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Qualys Security Advisory - LibreSSL Leak / Overflow

Qualys Security Advisory - LibreSSL Leak / Overflow
Posted Oct 18, 2015
Authored by Qualys Security Advisory

Qualys discovered various vulnerabilities in LibreSSL. These include a memory leak and a buffer overflow.

tags | advisory, overflow, vulnerability, memory leak
advisories | CVE-2015-5333, CVE-2015-5334
MD5 | a09c98183d166108c5dbf9105951954a

Qualys Security Advisory - LibreSSL Leak / Overflow

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Qualys Security Advisory

LibreSSL (CVE-2015-5333 and CVE-2015-5334)


========================================================================
Contents
========================================================================

Summary
Memory Leak (CVE-2015-5333)
Buffer Overflow (CVE-2015-5334)
Acknowledgments


========================================================================
Summary
========================================================================

In order to achieve remote code execution against the vulnerabilities
that we recently discovered in OpenSMTPD (CVE-2015-7687), a memory leak
is needed. Because we could not find one in OpenSMTPD itself, we started
to review the malloc()s and free()s of its libraries, and eventually
found a memory leak in LibreSSL's OBJ_obj2txt() function; we then
realized that this function also contains a buffer overflow (an
off-by-one, usually stack-based).

The vulnerable function OBJ_obj2txt() is reachable through
X509_NAME_oneline() and d2i_X509(), which is called automatically to
decode the X.509 certificates exchanged during an SSL handshake (both
client-side, unless an anonymous mode is used, and server-side, if
client authentication is requested).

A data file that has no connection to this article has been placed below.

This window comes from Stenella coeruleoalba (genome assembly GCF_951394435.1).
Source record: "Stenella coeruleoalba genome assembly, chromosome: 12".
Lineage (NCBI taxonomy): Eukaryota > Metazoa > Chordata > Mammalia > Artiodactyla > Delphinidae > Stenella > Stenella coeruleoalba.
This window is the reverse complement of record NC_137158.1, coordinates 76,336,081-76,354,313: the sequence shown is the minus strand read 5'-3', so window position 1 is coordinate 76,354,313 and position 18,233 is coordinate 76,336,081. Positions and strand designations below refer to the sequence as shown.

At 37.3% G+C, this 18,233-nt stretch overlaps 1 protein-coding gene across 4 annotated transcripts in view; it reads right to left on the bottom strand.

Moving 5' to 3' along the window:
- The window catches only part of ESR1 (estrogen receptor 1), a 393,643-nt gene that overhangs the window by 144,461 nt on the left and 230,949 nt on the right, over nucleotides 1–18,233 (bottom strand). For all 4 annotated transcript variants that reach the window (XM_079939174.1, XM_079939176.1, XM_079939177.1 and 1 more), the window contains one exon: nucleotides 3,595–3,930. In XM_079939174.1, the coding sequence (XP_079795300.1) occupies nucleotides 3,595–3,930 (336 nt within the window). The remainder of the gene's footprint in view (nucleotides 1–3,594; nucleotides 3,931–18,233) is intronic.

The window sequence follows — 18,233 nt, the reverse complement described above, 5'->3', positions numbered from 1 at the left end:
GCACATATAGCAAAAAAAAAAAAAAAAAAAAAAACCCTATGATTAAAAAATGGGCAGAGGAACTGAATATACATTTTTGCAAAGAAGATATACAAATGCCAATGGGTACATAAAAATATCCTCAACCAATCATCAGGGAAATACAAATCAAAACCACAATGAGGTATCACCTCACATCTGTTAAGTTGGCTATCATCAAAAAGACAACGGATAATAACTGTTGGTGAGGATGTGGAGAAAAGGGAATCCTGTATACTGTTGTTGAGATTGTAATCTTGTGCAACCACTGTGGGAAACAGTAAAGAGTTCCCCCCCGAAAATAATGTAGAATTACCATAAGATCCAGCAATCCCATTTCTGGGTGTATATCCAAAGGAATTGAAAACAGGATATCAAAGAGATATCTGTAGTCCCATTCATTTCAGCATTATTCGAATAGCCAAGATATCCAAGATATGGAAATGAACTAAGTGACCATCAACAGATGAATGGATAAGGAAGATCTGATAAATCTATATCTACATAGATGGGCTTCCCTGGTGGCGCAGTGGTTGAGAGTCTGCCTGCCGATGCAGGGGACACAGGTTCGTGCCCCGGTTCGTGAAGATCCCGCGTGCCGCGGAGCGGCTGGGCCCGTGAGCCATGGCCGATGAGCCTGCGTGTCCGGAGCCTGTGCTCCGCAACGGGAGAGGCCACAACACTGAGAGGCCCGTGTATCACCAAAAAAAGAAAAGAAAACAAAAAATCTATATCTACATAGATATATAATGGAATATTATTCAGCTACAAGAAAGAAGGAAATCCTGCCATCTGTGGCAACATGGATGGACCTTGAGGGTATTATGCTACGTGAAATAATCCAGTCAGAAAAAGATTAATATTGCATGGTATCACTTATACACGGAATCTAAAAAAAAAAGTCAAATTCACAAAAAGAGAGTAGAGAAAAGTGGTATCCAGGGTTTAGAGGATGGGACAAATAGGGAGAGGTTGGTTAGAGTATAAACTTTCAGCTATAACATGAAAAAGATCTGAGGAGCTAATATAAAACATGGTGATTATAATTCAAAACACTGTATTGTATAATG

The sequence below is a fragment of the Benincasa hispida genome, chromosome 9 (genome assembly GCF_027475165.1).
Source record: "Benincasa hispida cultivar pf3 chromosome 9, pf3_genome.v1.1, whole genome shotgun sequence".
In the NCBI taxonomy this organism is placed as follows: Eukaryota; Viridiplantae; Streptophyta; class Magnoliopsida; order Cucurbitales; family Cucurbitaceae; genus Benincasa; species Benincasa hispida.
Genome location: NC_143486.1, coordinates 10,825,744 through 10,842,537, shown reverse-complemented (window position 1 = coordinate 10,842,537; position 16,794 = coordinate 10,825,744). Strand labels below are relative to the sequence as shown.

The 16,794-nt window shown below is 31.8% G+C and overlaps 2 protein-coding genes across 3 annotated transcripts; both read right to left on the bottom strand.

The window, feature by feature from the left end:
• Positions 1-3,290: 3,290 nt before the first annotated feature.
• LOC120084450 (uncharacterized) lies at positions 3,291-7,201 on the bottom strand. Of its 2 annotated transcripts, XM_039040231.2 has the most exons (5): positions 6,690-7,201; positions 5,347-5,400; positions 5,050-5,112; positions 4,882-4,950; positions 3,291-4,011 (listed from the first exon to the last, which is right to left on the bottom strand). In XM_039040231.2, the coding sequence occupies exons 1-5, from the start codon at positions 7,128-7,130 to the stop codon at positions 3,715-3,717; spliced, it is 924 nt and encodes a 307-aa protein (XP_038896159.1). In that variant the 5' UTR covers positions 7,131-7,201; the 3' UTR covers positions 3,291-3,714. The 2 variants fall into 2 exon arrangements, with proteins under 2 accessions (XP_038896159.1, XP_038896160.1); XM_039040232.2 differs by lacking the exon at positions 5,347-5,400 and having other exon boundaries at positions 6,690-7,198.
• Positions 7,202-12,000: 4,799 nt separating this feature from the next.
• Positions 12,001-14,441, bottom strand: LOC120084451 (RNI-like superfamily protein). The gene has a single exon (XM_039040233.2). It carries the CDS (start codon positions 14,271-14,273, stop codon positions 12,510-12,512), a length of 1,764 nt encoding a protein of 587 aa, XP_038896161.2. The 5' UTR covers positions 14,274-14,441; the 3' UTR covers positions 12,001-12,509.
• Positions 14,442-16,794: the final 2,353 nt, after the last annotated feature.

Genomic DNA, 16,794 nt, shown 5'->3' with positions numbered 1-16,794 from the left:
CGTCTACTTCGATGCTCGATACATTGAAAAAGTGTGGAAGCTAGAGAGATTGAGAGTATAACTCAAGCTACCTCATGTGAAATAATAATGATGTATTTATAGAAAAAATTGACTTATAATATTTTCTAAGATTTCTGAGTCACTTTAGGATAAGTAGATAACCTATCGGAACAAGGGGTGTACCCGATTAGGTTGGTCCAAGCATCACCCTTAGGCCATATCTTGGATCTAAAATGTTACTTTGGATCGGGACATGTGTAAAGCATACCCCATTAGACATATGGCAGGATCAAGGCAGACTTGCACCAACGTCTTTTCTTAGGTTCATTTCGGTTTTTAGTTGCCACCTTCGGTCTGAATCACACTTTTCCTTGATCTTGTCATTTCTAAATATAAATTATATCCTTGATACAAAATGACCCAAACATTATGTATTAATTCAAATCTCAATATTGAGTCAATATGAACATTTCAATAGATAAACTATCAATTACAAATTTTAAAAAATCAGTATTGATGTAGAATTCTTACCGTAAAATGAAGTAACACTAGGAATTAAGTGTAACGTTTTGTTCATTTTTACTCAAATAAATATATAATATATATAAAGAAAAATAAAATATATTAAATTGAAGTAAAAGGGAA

These vulnerabilities affect all LibreSSL versions, including LibreSSL
2.0.0 (the first public release) and LibreSSL 2.3.0 (the latest release
at the time of writing). OpenSSL is not affected.


========================================================================
Memory Leak (CVE-2015-5333)
========================================================================

OBJ_obj2txt() converts an ASN.1 object identifier (the ASN1_OBJECT a)
into a null-terminated string of numerical subidentifiers separated by
dots (at most buf_len bytes are written to buf).

Large subidentifiers are temporarily stored in a BIGNUM (bl) and
converted by BN_bn2dec() into a printable string of decimal characters
(bndec). Many such bndec strings can be malloc()ated and memory-leaked
in a loop, because only the last one will be free()d, after the end of
the loop:

489 int
490 OBJ_obj2txt(char *buf, int buf_len, const ASN1_OBJECT *a, int no_name)
491 {
...
494 char *bndec = NULL;
...
516 len = a->length;
...
519 while (len > 0) {
...
570 bndec = BN_bn2dec(bl);
571 if (!bndec)
572 goto err;
573 i = snprintf(buf, buf_len, ".%s", bndec);
...
598 }
...
601 free(bndec);
...
609 }

This memory leak allows remote attackers to cause a denial of service
(memory exhaustion) or trigger the buffer overflow described below.


========================================================================
Buffer Overflow (CVE-2015-5334)
========================================================================

As a result of CVE-2014-3508, OBJ_obj2txt() was modified to "Ensure
that, at every state, |buf| is NUL-terminated." However, in LibreSSL,
the error-handling code at the end of the function may write this
null-terminator out-of-bounds:

489 int